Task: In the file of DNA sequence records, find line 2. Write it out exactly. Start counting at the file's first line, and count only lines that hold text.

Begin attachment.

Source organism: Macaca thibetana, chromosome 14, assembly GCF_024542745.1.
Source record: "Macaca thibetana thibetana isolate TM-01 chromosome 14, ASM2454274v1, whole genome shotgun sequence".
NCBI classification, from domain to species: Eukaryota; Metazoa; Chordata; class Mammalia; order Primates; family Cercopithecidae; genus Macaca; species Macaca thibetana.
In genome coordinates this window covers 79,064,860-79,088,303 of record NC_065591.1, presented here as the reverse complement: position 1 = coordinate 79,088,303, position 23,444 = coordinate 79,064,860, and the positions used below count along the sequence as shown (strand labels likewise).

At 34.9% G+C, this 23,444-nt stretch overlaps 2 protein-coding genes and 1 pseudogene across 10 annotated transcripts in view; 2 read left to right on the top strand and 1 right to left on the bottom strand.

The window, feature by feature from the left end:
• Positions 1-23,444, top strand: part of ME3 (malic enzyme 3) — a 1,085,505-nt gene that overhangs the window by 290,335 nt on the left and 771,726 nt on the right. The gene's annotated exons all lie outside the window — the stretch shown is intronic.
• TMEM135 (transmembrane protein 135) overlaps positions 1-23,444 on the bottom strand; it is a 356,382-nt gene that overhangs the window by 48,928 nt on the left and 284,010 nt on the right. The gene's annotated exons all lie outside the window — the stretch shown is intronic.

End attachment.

Source record: "Macaca thibetana thibetana isolate TM-01 chromosome 14, ASM2454274v1, whole genome shotgun sequence".